Urban Poverty Reduction Programme in Morocco


According to the discussion paper provided by the Government of Morocco, reduction of urban poverty requires concerted efforts by all the relevant actors in a city.  Launched in 1998, the Urban Poverty Reduction Programme brings together all the stakeholders to develop, implement and monitor neighbourhood action plans, improve housing and services and provide new economic opportunities.  The poor have been trained in community management skills and have consequently developed their abilities to participate in decisions that affect their lives.  Non-governmental organization representatives have received training in how to formulate and implement projects.  Local authorities have been taught how to work with partners to achieve the goals of improved housing conditions for the poor and overall poverty reduction.


(The paper is available on the Special Session Web site.  For further information contact: Moncyf Fadili, National Coordinator, Rabat Chellah, Morocco; tel: 212-37-76-03-60; fax: 212-37-76-21-90.)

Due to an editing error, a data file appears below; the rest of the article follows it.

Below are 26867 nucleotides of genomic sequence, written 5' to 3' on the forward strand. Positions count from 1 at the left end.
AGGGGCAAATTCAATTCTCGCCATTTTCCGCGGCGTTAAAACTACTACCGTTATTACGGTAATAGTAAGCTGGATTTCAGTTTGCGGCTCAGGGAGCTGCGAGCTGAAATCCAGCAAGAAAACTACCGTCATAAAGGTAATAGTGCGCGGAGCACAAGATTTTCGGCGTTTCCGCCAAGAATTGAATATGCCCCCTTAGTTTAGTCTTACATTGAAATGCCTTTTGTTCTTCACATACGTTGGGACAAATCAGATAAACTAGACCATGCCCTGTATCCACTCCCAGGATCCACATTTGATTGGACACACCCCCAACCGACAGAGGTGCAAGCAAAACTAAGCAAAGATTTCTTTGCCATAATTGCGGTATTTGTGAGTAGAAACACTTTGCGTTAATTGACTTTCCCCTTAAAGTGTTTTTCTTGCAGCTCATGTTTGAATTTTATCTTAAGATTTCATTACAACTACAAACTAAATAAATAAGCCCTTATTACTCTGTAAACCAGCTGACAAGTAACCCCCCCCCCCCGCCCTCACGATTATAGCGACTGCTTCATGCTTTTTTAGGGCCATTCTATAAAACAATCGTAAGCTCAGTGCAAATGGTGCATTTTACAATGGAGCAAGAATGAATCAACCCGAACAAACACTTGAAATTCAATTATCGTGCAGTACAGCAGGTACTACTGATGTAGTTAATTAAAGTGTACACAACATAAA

Presenting the case study, MONCEYF FADILI, National Coordinator of the pilot programme on poverty alleviation in urban areas, Morocco, said that his Government had been implementing its pilot poverty eradication programme jointly with the United Nations Development Programme (UNDP), with the participation of municipalities and the local population.  Since 1996, Morocco had been trying to implement the commitments assumed at Habitat II.  After 40 years of passivity towards social interests, the new Government was emphasizing reform and local development.  Efforts were being made to address the problems of poverty and rapid population growth in the spirit of partnership between the State and other players.


The pilot programme was developing consultations on urban management at the local level, he continued.  Among the goals were the reinforcement of capacity, training and improvement of living conditions within the framework of the Habitat recommendations.  Training of elected officials was being provided, and such populations, as the homeless, women and the poor were the focus.  Marginalized people were initially distrustful of the programme, for previous projects had not had much impact.  Now, however, they were beginning to see the results.  Increased revenue, access to housing and services, and capacity building were among the priorities.  The Government had been able to mobilize substantial resources, and the programme was highly effective; each $1 invested generated $8.